Three Alaska politicians are lashing out at Canada for extending its ban on cruise ships for another year.
In a strongly-worded release posted on Feb. 5, Senators Lisa Murkowski and Dan Sullivan and Congressman Don Young expressed their disapproval of Canada's policy, citing a concern for their constituents.
“As the state with the most extensive shared border with Canada, the Alaska Delegation has worked in good-faith to seek compromise over border crossing restrictions due to COVID-19, keeping in mind the health and safety of Alaskans and Canadians. Canada’s announcement to ban all cruise sailings carrying 100 people or more traveling through Canadian waters, without so much as a courtesy conversation with the Alaska Delegation, is not only unexpected—it is unacceptable—and was certainly not a decision made with any consideration for Alaskans or our economy.”
“We expect more from our Canadian allies,” the Delegation said.
Exploring all avenues
Canadian Minister of Transport Omar Alghabra’s order that prohibits large cruise ships from entering Canadian waters until February 28, 2022 took several in the industry by surprise.
Under the order, vessels carrying 100 or more people are prohibited from operating in Canadian waters.
Adventure-seeking pleasure craft are also prohibited from entering Arctic waters while passenger vessels carrying more than 12 people are banned from Arctic coastal waters, including Nunatsiavut, Nunavik, and the Labrador Coast.
The decision, inevitably, destroyed any hope of selling itineraries out of Western and Eastern Canada this year.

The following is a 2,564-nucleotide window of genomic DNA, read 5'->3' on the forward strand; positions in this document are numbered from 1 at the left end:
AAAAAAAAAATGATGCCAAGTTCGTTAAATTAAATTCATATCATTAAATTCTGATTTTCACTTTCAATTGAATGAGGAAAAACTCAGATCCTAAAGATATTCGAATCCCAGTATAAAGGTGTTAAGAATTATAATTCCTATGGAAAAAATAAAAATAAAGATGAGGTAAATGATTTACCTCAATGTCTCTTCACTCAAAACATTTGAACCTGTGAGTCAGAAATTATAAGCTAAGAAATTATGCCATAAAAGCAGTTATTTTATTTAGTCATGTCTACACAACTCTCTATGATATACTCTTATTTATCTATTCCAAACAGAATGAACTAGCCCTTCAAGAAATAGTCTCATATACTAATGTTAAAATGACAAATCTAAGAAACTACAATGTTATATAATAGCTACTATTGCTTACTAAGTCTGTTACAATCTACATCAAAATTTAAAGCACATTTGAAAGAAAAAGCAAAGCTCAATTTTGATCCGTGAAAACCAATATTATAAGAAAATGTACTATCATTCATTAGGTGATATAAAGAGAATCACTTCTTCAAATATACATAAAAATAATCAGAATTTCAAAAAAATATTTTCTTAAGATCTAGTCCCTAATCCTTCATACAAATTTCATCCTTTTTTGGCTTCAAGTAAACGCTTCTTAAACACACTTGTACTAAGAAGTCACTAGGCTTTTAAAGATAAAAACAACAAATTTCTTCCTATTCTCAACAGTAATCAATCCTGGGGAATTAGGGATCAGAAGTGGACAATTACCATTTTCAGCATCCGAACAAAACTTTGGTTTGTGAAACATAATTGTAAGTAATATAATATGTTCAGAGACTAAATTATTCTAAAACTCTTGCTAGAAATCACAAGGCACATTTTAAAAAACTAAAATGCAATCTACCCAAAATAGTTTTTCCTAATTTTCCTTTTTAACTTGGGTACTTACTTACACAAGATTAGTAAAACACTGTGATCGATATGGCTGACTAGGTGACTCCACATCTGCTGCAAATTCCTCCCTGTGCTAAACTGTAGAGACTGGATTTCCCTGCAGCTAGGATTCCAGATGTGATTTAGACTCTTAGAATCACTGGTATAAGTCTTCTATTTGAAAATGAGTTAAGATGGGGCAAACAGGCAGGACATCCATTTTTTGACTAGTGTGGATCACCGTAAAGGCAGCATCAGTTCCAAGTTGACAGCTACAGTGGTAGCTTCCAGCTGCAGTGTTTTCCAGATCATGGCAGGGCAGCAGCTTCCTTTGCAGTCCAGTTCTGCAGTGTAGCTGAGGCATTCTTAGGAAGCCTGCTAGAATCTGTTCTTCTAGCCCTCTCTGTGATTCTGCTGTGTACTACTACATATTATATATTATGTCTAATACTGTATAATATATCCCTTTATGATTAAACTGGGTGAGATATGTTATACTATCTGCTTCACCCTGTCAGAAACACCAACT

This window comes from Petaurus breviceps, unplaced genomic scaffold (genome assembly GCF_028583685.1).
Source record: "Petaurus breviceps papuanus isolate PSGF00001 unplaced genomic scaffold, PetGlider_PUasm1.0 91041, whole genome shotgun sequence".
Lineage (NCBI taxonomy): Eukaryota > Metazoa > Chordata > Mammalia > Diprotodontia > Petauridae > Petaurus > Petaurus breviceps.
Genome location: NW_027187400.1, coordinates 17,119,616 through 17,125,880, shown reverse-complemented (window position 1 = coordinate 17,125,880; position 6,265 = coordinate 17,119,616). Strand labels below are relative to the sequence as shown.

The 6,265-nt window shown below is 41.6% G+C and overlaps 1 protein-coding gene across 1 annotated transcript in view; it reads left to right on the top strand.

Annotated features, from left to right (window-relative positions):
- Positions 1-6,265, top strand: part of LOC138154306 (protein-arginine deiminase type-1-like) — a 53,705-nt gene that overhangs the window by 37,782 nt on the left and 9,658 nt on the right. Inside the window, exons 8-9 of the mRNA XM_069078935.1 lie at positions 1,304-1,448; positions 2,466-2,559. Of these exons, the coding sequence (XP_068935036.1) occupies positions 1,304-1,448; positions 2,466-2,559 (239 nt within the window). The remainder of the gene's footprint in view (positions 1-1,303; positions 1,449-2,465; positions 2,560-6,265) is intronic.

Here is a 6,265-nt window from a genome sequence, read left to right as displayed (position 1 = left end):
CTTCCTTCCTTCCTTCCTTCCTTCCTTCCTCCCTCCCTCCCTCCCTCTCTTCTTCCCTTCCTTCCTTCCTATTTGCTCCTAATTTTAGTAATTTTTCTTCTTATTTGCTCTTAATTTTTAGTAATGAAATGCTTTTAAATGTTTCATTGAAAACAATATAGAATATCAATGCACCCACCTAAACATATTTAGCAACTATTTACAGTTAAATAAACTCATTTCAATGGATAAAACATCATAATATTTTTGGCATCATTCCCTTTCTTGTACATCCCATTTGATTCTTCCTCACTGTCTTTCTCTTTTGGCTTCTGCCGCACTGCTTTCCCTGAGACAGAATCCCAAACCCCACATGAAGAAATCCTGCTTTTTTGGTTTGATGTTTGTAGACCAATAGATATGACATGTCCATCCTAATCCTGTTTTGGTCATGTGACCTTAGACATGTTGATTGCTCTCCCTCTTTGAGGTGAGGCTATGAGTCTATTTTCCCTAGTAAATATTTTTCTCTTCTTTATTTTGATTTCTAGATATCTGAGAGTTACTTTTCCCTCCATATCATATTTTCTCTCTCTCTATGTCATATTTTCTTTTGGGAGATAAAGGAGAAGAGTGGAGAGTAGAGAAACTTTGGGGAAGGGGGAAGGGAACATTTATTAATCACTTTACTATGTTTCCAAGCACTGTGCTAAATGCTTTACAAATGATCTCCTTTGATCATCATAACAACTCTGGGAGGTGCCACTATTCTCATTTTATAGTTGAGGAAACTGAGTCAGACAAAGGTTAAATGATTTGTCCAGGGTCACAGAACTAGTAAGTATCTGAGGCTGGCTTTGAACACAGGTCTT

Holland America Line (HAL), for example, has suggested that it may cancel Alaska and Canada/New England itineraries for the 2021 season.
“Given the unexpected length of the order, it will take us some time to assess whether there are any options to preserve a portion of the 2021 Alaska season," HAL said in a statement to PAX.
Minister Alghabra can rescind his Interim Orders and allow cruising to resume if the COVID-19 pandemic improves, which would possibly recover some itineraries.
Canada, however, says cruise ships in Canadian waters currently “pose a risk to our health care systems.”
“The Government of Canada will continue to evaluate the situation and make changes as necessary to ensure the health and safety of all Canadians,” the government said in a statement on Feb. 4.
Those who break the pleasure craft prohibition could be fined up to $5,000 per day and groups or corporations can be liable for fines up to $25,000 per day, the Government of Canada says.
Breaking the passenger vessel ban can result in fines of up to $1 million or to imprisonment for a term of up to 18 months, or to both, the government said.
Meanwhile, Alaska is “exploring all potential avenues, including changing existing laws, to ensure the cruise industry in Alaska resumes operations as soon as it is safe,” the three politicians said.
“We will fight to find a path forward.”
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